Appendix C

To Francesco Vettori, his benefactor1

10 December 1513, Florence

MAGNIFICENT AMBASSADOR – `Never late were favours divine.' [Petrarch] I say this because I seemed to have lost – no, rather mislaid – your good will; you had not written to me for a long time, and I was wondering what the reason could be. And of all those that came into my mind I took little account, except of one only, when I feared that you had stopped writing because somebody had written to you that I was not a good guardian of your letters, and I knew that, except Filippo and Pagolo, nobody by my doing had seen them. I have found it again through your last letter of the twenty-third of the past month, from which I learn with pleasure how regularly and quietly you carry on this public office, and I encourage you to continue so, because he who gives up his own convenience for the convenience of others, only loses his own and from them gets no gratitude. And since fortune wants to do everything, she wishes us to let her do it, to be quiet, and not to give her trouble, and to wait for a time when she will allow something to be done by men; and then will be the time for you to work harder, to stir things up more, and for me to leave my farm and say: `Here I am.' I cannot however, wishing to return equal favours, tell you in this letter anything else than what my life is; and if you judge that you would like to swap with me, I shall be glad to.

I am living on my farm, and since I had my last bad luck, I have not spent twenty days, putting them all together, in Florence. I have until now been snaring thrushes with my own hands. I got up before day, prepared birdlime, went out with a bundle of cages on my back, so that I looked like Geta when he was returning from the harbour with Amphitryon's books [reference to a story in Plautus]. I caught at least two thrushes and at most six. And so I did all September. Then this pastime, pitiful and strange as it is, gave out, to my displeasure. And of what sort my life is, I shall tell you.

I get up in the morning with the sun and go into a grove I am having cut down, where I remain two hours to look over the work of the past day and kill some time with the cutters, who have always some bad- luck story ready, about either themselves or their neighbours. And as to this grove I could tell you a thousand fine things that have happened to me, in dealing with Frosino da Panzano and others who wanted some of this firewood. And Frosino especially sent for a number of cords [a measurement of wood] without saying a thing to me, and on payment he wanted to keep back from me ten lire, which he says he should have had from me four years ago, when he beat me at cricca at Antonio Guicciardini's. I raised the devil, and was going to prosecute as a thief the waggoner who came for the wood, but Giovanni Machiavelli came between us and got us to agree. Batista Guicciardini, Filippo Ginori, Tommaso del Bene and some other citizens, when that north wind was blowing, each ordered a cord from me. I made promises to all and sent one to Tommaso, which at Florence changed to half a cord, because it was piled up again by himself, his wife, his servant, his children, so that he looked like Gabburra when on Thursday with all his servants he cudgels an ox. Hence, having seen for whom there was profit, I told the others I had no more wood, and all of them were angry about it, and especially Batista, who counts this along with his misfortunes at Prato. [He was in command there when it was taken by the Spanish in 1512.]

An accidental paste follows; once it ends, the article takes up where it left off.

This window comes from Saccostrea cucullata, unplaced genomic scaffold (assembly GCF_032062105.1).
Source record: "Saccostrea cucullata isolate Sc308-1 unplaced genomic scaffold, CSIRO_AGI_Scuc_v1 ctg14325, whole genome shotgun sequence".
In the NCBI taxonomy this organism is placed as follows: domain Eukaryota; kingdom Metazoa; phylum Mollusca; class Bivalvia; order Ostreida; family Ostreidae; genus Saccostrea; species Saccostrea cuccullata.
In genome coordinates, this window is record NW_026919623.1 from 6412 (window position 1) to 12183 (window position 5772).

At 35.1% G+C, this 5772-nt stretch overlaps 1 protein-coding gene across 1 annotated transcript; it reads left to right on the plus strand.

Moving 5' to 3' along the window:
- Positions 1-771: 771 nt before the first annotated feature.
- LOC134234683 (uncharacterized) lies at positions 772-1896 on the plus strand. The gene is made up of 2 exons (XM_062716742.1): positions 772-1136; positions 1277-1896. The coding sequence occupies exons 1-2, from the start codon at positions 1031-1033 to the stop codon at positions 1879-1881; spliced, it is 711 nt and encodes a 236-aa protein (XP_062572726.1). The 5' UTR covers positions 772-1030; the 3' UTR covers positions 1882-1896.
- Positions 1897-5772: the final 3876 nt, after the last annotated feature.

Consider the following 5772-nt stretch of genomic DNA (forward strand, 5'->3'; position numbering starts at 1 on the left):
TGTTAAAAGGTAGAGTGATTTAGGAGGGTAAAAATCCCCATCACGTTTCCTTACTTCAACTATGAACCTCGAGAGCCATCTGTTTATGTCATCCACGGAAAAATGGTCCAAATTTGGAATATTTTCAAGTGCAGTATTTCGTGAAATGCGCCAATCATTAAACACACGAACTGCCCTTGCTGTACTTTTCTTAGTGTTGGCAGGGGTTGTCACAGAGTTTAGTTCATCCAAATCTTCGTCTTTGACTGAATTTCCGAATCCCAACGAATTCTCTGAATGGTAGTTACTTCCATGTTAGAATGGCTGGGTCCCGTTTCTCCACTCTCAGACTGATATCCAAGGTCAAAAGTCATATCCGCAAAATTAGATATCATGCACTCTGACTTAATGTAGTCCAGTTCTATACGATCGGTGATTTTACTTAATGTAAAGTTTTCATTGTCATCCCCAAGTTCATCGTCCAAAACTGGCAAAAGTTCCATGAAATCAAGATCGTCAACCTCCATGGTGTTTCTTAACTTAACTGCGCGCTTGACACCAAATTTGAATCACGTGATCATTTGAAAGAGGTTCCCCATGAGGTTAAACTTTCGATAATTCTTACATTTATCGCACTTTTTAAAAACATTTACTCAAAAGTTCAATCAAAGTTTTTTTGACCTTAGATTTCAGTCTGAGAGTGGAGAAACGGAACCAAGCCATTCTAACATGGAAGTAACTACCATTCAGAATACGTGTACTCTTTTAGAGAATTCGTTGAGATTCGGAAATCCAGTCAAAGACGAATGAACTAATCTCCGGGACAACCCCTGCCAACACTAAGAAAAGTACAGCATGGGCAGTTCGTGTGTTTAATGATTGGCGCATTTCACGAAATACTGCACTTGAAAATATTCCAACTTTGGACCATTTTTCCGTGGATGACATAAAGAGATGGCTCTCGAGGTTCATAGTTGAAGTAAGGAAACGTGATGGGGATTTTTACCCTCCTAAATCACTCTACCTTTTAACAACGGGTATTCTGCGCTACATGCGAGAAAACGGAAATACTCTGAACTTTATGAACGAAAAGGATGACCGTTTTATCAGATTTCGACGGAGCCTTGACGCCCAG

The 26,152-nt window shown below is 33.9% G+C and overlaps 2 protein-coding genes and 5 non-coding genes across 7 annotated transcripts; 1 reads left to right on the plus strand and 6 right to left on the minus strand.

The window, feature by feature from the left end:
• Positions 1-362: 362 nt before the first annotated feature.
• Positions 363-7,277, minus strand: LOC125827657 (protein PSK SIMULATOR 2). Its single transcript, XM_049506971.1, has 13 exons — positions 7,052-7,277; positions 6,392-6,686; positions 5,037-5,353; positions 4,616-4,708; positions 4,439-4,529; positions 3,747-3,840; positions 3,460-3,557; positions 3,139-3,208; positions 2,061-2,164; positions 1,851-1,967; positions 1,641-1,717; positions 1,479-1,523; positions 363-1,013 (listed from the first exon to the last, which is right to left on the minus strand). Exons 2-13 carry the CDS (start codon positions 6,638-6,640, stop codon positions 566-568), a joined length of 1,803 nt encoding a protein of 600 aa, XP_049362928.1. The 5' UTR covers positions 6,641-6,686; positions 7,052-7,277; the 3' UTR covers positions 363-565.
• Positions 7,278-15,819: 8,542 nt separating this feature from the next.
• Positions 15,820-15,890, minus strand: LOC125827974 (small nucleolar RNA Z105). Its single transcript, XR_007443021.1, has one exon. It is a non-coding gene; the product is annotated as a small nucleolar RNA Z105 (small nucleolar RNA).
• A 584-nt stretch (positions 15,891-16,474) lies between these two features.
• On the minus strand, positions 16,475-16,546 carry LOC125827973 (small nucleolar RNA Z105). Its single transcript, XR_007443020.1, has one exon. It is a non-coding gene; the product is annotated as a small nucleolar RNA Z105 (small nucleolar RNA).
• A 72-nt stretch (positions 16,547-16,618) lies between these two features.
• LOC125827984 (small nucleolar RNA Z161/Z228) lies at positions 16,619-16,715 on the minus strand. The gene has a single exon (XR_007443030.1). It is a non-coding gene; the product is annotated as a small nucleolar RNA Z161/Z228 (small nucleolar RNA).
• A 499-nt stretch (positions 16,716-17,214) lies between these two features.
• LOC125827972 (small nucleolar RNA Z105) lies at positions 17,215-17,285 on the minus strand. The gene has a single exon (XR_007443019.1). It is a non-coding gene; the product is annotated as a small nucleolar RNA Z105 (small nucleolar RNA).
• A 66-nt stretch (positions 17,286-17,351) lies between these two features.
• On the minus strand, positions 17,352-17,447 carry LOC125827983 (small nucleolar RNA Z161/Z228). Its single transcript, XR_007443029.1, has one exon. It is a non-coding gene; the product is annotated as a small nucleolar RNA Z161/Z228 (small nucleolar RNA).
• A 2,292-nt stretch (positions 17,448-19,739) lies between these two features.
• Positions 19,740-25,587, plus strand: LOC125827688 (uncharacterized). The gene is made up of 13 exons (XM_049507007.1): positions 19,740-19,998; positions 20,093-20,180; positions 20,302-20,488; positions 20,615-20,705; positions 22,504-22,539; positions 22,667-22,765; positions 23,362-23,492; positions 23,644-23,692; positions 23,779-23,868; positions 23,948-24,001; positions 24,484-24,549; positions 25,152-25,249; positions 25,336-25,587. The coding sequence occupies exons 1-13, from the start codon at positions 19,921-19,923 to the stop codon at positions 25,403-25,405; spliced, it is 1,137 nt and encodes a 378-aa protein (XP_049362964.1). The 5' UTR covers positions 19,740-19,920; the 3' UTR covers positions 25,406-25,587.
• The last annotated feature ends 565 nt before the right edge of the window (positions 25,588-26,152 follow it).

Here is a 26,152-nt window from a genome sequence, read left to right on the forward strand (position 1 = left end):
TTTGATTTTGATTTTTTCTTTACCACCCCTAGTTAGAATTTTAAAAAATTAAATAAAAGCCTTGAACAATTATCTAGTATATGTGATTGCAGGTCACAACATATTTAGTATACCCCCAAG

Leaving the grove, I go to a spring, and thence to my aviary. I have a book in my pocket, either Dante or Petrarch, or one of the lesser poets, such as Tibullus, Ovid and the like. I read of their tender passions and their loves, remember mine, enjoy myself a while in that sort of dreaming. Then I move along the road to the inn; I speak with those who pass, ask news of their villages, learn various things, and note the various tastes and different fancies of men. In the course of these things comes the hour for dinner, where with my family I eat such food as this poor farm of mine and my tiny property allow. Having eaten, I go back to the inn; there is the host, usually a butcher, a miller, two furnace tenders. With these I sink into vulgarity for the whole day, playing at cricca and at trich-trach, and then these games bring on a thousand disputes and countless insults with offensive words, and usually we are fighting over a penny, and nevertheless we are heard shouting as far as San Casciano. So, involved in these trifles, I keep my

  By PanEris using Melati.

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